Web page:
It was a sign: a Scottish saltire traced onto such dazzling blue Parisian skies this week by the routine planes rumbling over us, to and from Charles de Gaulle Airport.
It was another reminder of this month’s historic Scottish referendum that has created such a powerful and passionate impact on a country that was already once independent.
I’ve never been into politics much but, hearing many lively debates and enthusiasm about the subject, it became increasingly frustrating that I couldn’t vote as a Scot living in France. I could hear the same calls from my fellow Scots living in England, Wales or Ireland. A familiar remark from friends and family, who were either for or against an independent Scotland was, “Well, my heart wanted to vote Yes to Scotland being an independent country; but my head told me it was better to stay together with the UK”. With such a close winning vote of 55% to stay in the UK, the Scots have perhaps been divided on the results but as we could think that the Yes voters are upset – or ‘gutted’ as I heard on BBC radio the day of the results – the debate continues.
“We’re not crying into our porridge yet.”declared my Uncle David, a proud Scot from the Shetland Islands. “We’re just delayed a bit”, he said, as thousands of Scottish flags were being waved in Glasgow and Edinburgh this weekend, showing their excitement at how quickly they’ve received so much enthusiastic support.
Another Scottish sign came via Jamie Schler’s recent whisky recipes on her blog, Life’s A Feast: with a beautifully glazed Honey Whiskey Bundt Cake, and her celebratory Whisky Soufflé. It occurred to me how little I cook or bake with Scottish Whisky. Admittedly, the last time I added it was to coffee macarons (the recipe for Café MacWhisky is in the book, by the way). These macarons make an excellent accompaniment to this whisky toffee frozen crème brûlée dessert, a recipe I’d ripped out from Mum’s pile of Sunday Times mazagines this summer when in Edinburgh, as it’s an ideal egg yolk recipe for all of you macaron lovers.
While the recipe below calls for American Bourbon whiskey, I’ve opted for Scottish Whisky. Both are slightly different in flavour and they have different spellings: in Scotland and the rest of the world it’s always referred to as Whisky but in America and Ireland it can be Whisky or Whiskey, depending on the producer’s chosen spelling.
On another note, there was yet another sign this week: I need to hide any macarons that are lying out for photos. I quickly took this one with just three chocolate macarons that were left, salvaged before they were also pounced on from the pastry box in the fridge. But when I went back to continue the photo with the crème brûlée, there were only two. It’s a mystery that one. The girls say it wasn’t them. Perhaps it was a Scottish ghost?
The recipe asks for a ‘shot of bourbon’. Being a bit lazy, I poured out a small enough shot glass of Ballentine’s Whisky (a blended Scotch, ideal for cooking/baking) and threw it into the pan. It didn’t take long to realise visibly that my toffee caramel became rather liquid, so I added more sugar and boiled it up to thicken. No harm was done, as I ended up with more toffee so dribbled even more on top of the ice cream before freezing. But for the record, a shot is 25ml.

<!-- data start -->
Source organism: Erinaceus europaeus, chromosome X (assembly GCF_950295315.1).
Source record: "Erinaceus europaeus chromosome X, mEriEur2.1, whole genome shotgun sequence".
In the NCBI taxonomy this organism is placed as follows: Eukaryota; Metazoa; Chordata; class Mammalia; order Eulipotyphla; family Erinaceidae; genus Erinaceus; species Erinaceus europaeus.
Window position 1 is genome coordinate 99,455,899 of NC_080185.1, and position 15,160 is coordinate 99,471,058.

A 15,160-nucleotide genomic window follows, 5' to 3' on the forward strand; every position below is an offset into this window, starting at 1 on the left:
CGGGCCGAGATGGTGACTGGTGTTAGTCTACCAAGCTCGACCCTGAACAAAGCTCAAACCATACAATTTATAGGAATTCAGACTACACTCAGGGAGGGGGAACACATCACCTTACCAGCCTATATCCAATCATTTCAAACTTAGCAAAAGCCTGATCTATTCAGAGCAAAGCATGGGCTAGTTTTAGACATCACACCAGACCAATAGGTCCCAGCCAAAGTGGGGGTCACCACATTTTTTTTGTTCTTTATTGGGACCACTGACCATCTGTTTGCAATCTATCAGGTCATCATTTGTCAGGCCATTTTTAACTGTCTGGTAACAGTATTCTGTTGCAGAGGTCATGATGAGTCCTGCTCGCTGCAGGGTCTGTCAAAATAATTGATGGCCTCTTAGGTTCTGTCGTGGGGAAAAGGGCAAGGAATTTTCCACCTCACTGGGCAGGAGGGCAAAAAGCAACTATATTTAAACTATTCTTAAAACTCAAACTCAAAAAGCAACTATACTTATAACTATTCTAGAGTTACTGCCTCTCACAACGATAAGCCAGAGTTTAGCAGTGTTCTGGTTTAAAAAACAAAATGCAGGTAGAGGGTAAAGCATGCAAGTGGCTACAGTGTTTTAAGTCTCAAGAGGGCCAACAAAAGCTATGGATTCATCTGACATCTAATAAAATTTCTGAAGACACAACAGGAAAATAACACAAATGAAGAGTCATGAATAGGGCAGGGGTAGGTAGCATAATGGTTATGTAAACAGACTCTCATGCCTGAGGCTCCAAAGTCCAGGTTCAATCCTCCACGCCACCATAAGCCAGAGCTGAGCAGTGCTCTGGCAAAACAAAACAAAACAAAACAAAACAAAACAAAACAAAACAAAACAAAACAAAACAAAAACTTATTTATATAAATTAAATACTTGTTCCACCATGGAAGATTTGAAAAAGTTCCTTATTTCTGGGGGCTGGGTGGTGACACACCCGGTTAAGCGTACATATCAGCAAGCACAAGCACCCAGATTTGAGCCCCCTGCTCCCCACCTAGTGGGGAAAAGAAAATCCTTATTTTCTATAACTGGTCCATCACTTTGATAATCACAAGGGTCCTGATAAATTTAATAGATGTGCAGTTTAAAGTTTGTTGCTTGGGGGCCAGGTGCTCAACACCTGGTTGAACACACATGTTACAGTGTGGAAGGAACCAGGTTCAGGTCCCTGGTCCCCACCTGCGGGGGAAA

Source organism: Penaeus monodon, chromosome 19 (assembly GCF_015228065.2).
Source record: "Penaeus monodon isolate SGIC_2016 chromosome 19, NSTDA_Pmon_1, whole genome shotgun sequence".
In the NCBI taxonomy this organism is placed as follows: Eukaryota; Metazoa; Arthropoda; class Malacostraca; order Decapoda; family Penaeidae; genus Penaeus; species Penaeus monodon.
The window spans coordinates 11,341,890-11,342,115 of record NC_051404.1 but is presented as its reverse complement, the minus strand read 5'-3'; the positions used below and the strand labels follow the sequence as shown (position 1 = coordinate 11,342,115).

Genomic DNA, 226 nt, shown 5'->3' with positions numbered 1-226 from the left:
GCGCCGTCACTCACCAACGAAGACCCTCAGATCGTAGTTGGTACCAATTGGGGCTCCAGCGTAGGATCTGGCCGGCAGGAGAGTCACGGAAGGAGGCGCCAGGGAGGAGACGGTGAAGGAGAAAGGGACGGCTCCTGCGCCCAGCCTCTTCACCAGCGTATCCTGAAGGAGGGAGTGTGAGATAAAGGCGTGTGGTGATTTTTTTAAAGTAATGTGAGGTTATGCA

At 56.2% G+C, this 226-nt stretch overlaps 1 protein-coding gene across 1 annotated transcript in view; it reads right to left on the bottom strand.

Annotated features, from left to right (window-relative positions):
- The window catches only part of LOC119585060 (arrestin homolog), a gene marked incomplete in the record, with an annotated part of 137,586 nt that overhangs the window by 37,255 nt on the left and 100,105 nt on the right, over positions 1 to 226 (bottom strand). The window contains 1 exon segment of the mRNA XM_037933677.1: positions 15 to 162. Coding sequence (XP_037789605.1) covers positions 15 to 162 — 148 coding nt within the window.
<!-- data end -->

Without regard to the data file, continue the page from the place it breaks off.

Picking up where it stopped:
As I left them in the freezer overnight, caramelising the sugar with the blowtorch hardly melted the ice cream. That way it was easy to return them to the freezer before serving later. To enjoy them at their best, remove from the freezer 5-10 minutes before serving.
Whisky Toffee Brûlée Frozen Custard
Recipe adapted from the UK’s Sunday Times Magazine. I substituted 1 shot of Maker’s Mark Bourbon whiskey stipulated in the magazine with Balletine’s Scottish Whisky, but you can use your own favourite American bourbon. The recipe says it serves 4 but I filled 8 ramekins with it.
Preparation Time: 10 minutes
FOR THE CREME FROZEN CUSTARD
2 vanilla pods (or 4 tsp of vanilla extract)
300ml whole milk
300ml double cream
100g caster sugar
6 egg yolks
FOR THE SALTED WHISKY TOFFEE
80ml double cream
1 shot of whisky (25ml)
Pinch sea salt
20g caster sugar
A mini blowtorch
1. Deseed the vanilla pods. Pour milk and cream into a pan, add the pods and vanilla seeds. Heat until it almost boils. Turn off the heat and allow the vanilla cream to infuse for 30 mins.
2. Boil the toffee ingredients in another pan, then gently simmer. Stir for 3 minutes, then chill in the fridge.
3. Hand-whisk the caster sugar into the egg yolks. Add to the pan with the vanilla cream. Place on a low heat; stir for 7 minutes until it becomes a light custard. Cool, then chill for an hour.
4. Take the custard out of the fridge. Remove the vanilla pods from the vanilla cream. Pour the custard and cream into an ice-cream maker until it has the consistency of soft ice cream. Turn off the machine and ripple in the toffee, using a spoon. Scrape the frozen custard into serving glasses. Freeze for 2.5 hours.
5. Sprinkle caster sugar over the top of the desserts with a teaspoon. Heat the sugar with a mini-blowtorch until it forms a caramel. Serve immediately or refreeze until ready to serve.
Unlike a classic crème brûlée, where you crack into the caramel directly into the cream, this frozen version makes the hardened caramel even more exciting. Try it: it’s like skating your spoon and cracking into the ice.
For plenty more egg yolk recipes, check out the bonus recipe page that accompanies the book.